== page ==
I am the mother of a book-loving almost two-year-old, so I spend much of my downtime steeped in children’s literature. I’m not sure if you’ve ever had the opportunity to have a chubby baby-scented little person sit on your lap to read with you, but if not, I highly recommend it.
That is how I came across the dramatic tale of Mr. Wrinkles. The oldest elephant in Africa, Mr. Wrinkles knows every animal. He remembers each of their names, because, as the book reminds us, “an elephant never forgets.” But this sweetie of a mammal has the misfortune of falling into a hole one day, in between visits to a herd of giraffes and a cheetah.
The first thing we learn about fictional anthropomorphized elephants? They do not panic during adversity. Instead, Mr. Wrinkles’ first move is to begin brainstorming and networking. He calls a family of meerkats to spread the news of his challenging situation to everyone they can find. Before long, a few giraffes show up, hoping to bring down some branches he can use to pull himself up. He moves, but only a little.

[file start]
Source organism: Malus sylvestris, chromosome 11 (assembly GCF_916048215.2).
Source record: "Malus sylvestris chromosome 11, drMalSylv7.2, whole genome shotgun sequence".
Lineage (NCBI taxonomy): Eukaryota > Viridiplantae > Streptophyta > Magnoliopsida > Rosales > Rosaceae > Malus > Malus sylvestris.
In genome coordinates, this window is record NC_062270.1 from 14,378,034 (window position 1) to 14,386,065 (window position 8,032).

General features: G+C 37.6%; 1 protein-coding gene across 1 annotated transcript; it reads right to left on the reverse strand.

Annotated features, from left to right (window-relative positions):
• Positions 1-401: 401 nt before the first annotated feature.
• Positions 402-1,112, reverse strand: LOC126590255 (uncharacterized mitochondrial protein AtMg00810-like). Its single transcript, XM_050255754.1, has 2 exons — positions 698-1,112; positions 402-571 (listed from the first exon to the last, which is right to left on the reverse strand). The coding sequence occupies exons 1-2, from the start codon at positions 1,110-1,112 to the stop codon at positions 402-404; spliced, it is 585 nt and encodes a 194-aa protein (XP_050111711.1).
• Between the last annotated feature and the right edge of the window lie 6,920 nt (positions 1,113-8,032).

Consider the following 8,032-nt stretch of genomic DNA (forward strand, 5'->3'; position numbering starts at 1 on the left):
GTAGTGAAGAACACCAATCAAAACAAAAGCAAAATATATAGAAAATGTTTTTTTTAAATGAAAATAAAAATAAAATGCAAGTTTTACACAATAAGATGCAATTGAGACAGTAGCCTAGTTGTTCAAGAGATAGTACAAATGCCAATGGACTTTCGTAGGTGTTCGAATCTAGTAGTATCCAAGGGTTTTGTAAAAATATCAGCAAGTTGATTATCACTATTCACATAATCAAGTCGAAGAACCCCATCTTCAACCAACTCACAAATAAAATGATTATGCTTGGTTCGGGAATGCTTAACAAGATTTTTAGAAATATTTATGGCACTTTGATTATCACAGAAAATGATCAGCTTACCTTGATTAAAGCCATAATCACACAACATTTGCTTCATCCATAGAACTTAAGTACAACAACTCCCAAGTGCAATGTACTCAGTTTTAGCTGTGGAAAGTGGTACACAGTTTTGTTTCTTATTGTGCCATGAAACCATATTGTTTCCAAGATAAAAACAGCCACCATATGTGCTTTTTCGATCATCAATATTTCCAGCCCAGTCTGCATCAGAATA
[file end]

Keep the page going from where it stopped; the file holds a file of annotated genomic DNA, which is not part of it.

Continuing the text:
Next, a flock of tropical birds appear. They each grab hold and flap their wings, lifting him a little more. But it’s still not enough.
Last, a wildebeest appears. As the others flap and pull, and the meerkats cheer them on, he gives his friend a firm headbutt to the tush and pops him out of the hole.
Here’s what I love about this book: First, Mr. Wrinkles uses his existing network to champion his cause. He’s not networking in crisis. He has trusted community members at the ready, because he’s already done the work of relationship building. Another key leadership skill? Mr. Wrinkles never turns down help. Every person who shows up gets put to work in a role appropriate for their size, shape, and ability. Their contributions are valued even when they aren’t the whole picture. Every member of the team plays a dynamic role, appropriate to their abilities and buy-in.
Lastly, this team is rapid moving, because its an existing network lead by a trusted figure. Rather than spending time worrying about Gantt charts or Tuckman’s phases of team growth, Mr. Wrinkles is able to navigate his escape from the whole on relationships and communication alone.
So here’s an invitation to you, changemaker. Don’t go it alone. Build relationships. Learn skill sets. Gain a reasonable sense of your community’s abilities and expectations. And then communicate really well. That’s how work gets done.
In the wise words of the oldest elephant in all of Africa: “Even though you are all different, you are all very special indeed."